GMO Fact or Fiction, Part 4

I’ve been highlighting different aspects about GMOs in the food supply for 3 weeks now – what they are, the pros, and the cons. Today, I will wrap up this series. These are my conclusions based on all of the facts I have researched and presented. There is not a definitive answer on this. I’d love to hear your thoughts in the comments below.

In general, I think GMOs used in agriculture are a good thing that hold a lot of potential for the future. I am a believer in using technology to help people, and I see that possibility with GMOs. Like most things, they aren’t perfect.

Many people have concerns about the safety of these products. While I can see where they are coming from, I think these fears are inflated. First, people have been crossbreeding different plants for a very long time. Genetic engineering is a more sophisticated version of this practice. No one had concerns until now. Also, there are many ingredients in our food that are considered “generally recognized as safe”. These are ingredients that people have been eating for a long time, so we assume they are safe to consume. Salt is an example. However, through modern research, we now know that consuming excess salt is not good for our health. My thought is research will likely show something similar with GMO containing foods.

There is some debate over whether using GMO crops has reduced chemical use. I find all of the debate rather silly. We don’t know how much chemical use would have increased without the introduction of GMOs, so who knows if they really helped or hurt the situation. While I would hope that we could reduce the use of chemicals in our agriculture, the end result of food is the most important in my mind.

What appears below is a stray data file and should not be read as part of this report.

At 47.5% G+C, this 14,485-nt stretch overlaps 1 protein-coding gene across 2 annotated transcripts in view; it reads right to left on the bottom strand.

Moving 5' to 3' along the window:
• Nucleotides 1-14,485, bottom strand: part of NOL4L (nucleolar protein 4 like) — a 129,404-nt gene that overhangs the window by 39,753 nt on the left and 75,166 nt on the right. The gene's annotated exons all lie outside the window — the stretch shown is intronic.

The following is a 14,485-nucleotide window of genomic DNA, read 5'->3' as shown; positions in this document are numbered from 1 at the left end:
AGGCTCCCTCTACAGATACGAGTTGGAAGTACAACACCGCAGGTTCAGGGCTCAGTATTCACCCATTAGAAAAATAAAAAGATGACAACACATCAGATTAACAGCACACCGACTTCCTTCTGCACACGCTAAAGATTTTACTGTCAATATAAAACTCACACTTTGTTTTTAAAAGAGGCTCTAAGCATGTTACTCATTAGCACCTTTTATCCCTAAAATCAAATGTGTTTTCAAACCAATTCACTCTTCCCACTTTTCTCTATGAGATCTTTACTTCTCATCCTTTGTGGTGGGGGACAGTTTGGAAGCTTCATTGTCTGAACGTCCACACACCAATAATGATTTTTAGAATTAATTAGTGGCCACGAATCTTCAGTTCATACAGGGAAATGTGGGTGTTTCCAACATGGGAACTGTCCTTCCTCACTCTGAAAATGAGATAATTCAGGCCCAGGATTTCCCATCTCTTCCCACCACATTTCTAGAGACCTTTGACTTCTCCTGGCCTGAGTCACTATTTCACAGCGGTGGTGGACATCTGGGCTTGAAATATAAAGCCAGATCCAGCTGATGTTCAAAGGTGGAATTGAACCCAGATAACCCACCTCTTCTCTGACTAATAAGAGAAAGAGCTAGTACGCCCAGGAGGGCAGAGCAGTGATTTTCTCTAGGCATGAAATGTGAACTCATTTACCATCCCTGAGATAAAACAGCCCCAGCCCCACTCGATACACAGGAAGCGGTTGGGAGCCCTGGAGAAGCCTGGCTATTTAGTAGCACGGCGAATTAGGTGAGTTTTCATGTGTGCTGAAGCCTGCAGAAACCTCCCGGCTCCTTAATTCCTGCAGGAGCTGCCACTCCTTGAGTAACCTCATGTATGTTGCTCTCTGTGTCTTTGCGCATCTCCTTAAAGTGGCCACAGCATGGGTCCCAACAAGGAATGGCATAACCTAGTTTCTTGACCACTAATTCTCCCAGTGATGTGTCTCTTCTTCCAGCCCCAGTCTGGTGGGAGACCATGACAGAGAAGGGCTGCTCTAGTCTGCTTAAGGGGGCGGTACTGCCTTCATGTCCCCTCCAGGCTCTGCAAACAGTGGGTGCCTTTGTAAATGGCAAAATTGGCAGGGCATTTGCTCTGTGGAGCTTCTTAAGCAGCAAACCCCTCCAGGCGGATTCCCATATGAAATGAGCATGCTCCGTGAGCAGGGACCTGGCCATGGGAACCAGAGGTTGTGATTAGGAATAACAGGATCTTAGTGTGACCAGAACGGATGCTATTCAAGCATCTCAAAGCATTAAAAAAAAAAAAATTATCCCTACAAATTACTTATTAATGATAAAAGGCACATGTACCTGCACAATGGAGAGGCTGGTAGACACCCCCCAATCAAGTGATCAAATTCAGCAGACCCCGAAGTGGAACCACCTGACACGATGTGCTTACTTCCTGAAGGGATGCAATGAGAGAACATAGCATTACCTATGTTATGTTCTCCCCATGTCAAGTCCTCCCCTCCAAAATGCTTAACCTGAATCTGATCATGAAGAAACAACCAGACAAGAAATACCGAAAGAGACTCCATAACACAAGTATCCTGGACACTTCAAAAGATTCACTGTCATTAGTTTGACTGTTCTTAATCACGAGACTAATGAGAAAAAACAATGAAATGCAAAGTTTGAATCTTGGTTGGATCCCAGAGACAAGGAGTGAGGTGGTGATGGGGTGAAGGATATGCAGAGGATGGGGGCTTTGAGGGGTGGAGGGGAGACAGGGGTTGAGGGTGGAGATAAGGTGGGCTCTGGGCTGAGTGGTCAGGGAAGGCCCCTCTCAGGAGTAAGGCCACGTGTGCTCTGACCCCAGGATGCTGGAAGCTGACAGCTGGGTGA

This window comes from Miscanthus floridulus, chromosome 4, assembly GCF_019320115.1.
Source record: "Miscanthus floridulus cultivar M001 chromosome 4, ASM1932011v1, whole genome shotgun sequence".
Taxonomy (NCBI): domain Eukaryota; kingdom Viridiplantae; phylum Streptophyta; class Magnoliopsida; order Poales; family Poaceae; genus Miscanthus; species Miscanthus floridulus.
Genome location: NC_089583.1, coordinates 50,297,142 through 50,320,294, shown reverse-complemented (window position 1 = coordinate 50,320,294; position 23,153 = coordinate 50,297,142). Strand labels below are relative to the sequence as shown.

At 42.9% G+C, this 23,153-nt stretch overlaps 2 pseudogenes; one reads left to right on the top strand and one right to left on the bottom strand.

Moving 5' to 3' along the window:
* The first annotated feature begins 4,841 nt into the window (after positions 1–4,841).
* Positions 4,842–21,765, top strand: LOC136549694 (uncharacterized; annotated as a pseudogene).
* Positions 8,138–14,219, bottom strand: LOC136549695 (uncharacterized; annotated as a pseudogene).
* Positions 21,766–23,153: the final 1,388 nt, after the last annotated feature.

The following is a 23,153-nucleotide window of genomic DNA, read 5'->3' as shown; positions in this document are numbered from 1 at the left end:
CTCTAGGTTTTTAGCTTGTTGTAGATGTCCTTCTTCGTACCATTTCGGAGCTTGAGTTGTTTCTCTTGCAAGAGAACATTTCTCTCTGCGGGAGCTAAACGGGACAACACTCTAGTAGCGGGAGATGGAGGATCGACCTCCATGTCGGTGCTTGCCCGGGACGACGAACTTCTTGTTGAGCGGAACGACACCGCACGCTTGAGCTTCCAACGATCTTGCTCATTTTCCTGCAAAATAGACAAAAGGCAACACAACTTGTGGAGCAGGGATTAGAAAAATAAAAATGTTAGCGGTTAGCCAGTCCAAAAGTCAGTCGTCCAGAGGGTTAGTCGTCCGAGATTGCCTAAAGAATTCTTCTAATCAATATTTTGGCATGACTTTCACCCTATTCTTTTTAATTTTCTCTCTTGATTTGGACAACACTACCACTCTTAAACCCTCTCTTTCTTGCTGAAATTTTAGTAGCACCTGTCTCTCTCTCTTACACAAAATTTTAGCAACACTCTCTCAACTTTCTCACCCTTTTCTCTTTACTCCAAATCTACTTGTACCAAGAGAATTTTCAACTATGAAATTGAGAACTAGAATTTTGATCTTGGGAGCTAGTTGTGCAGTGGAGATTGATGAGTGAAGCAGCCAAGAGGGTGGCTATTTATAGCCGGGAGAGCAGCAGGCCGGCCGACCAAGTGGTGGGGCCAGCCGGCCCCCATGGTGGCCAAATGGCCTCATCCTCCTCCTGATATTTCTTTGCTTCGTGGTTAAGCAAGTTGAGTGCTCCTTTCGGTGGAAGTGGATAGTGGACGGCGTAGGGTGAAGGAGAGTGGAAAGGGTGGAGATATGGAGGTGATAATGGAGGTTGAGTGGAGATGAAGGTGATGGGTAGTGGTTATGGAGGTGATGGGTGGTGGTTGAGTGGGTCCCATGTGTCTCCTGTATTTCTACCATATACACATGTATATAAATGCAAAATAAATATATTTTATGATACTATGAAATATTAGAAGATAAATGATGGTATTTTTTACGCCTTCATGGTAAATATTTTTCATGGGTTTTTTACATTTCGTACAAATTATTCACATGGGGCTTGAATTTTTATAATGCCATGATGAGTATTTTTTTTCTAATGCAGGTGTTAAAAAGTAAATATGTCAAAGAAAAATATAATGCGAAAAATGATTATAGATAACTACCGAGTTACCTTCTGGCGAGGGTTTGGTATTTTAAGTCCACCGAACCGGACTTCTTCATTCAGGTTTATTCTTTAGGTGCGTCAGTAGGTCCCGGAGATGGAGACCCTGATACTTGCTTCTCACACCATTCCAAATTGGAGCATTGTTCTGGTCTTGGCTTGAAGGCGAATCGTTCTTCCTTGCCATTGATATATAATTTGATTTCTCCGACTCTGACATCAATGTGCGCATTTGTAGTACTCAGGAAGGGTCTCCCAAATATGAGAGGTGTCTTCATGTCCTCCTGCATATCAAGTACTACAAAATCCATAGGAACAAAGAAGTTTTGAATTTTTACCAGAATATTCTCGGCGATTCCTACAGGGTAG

My thoughts on the issue of herbicide resistant weeds is in a similar vein. Plants and animals evolve over time. It is unclear to me that GMO crops are the reason we have more herbicide resistant weeds now. It is possible, but the evidence just is definitive in my opinion.

I do think we need to be more careful with growing GMO crops. First, I wish the plants with added nutrients were available commercially. Why develop these crops without actually growing them? Second, if the point is to make more food to feed a growing population, that isn’t working. Many countries refuse to import some of our grain products that are GMOs. We need to get on the same page internationally for these products to be a real benefit.

As I said, there is no one answer about GMOs. There are experts in both camps. Here is my opinion. I’d love to hear your thoughts in the comments, whether you agree with me or not.

Until next time, happy eating!

Have any nutrition questions? Need help with meal planning or a special dietary need? Send your questions to me at kimberlykmarsh(at)gmail(dot)com, and I will answer them in upcoming posts!

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One response to “GMO Fact or Fiction, Part 4

  1. Pingback: GMO legislation | Food for Thought RD

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